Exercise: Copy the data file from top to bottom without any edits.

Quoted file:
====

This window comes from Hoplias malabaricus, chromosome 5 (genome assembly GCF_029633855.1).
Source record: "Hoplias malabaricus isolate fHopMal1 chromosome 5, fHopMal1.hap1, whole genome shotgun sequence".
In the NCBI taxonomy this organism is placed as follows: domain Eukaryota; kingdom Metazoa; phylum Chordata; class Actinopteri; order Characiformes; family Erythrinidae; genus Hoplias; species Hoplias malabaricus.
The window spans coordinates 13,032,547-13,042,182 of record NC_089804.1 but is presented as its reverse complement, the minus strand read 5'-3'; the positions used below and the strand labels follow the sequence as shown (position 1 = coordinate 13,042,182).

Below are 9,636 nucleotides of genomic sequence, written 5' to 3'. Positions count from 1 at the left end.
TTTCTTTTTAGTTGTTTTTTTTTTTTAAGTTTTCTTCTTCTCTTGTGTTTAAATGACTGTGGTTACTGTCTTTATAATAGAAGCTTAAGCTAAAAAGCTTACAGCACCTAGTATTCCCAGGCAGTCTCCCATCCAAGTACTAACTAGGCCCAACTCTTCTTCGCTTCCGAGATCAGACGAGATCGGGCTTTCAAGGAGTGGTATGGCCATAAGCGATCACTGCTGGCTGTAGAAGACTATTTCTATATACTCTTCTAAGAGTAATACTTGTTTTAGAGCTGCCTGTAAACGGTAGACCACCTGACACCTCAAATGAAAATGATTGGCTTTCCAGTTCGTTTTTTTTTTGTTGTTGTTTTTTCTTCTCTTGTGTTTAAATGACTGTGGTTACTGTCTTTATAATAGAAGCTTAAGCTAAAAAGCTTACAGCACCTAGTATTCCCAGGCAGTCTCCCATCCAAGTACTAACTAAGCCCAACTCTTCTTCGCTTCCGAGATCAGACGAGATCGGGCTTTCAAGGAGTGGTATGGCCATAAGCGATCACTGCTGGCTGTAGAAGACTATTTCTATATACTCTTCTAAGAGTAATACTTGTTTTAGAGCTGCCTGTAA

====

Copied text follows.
This window comes from Hoplias malabaricus, chromosome 5 (genome assembly GCF_029633855.1).
Source record: "Hoplias malabaricus isolate fHopMal1 chromosome 5, fHopMal1.hap1, whole genome shotgun sequence".
In the NCBI taxonomy this organism is placed as follows: domain Eukaryota; kingdom Metazoa; phylum Chordata; class Actinopteri; order Characiformes; family Erythrinidae; genus Hoplias; species Hoplias malabaricus.
The window spans coordinates 13,032,547-13,042,182 of record NC_089804.1 but is presented as its reverse complement, the minus strand read 5'-3'; the positions used below and the strand labels follow the sequence as shown (position 1 = coordinate 13,042,182).

Below are 9,636 nucleotides of genomic sequence, written 5' to 3'. Positions count from 1 at the left end.
TTTCTTTTTAGTTGTTTTTTTTTTTTAAGTTTTCTTCTTCTCTTGTGTTTAAATGACTGTGGTTACTGTCTTTATAATAGAAGCTTAAGCTAAAAAGCTTACAGCACCTAGTATTCCCAGGCAGTCTCCCATCCAAGTACTAACTAGGCCCAACTCTTCTTCGCTTCCGAGATCAGACGAGATCGGGCTTTCAAGGAGTGGTATGGCCATAAGCGATCACTGCTGGCTGTAGAAGACTATTTCTATATACTCTTCTAAGAGTAATACTTGTTTTAGAGCTGCCTGTAAACGGTAGACCACCTGACACCTCAAATGAAAATGATTGGCTTTCCAGTTCGTTTTTTTTTTGTTGTTGTTTTTTCTTCTCTTGTGTTTAAATGACTGTGGTTACTGTCTTTATAATAGAAGCTTAAGCTAAAAAGCTTACAGCACCTAGTATTCCCAGGCAGTCTCCCATCCAAGTACTAACTAAGCCCAACTCTTCTTCGCTTCCGAGATCAGACGAGATCGGGCTTTCAAGGAGTGGTATGGCCATAAGCGATCACTGCTGGCTGTAGAAGACTATTTCTATATACTCTTCTAAGAGTAATACTTGTTTTAGAGCTGCCTGTAA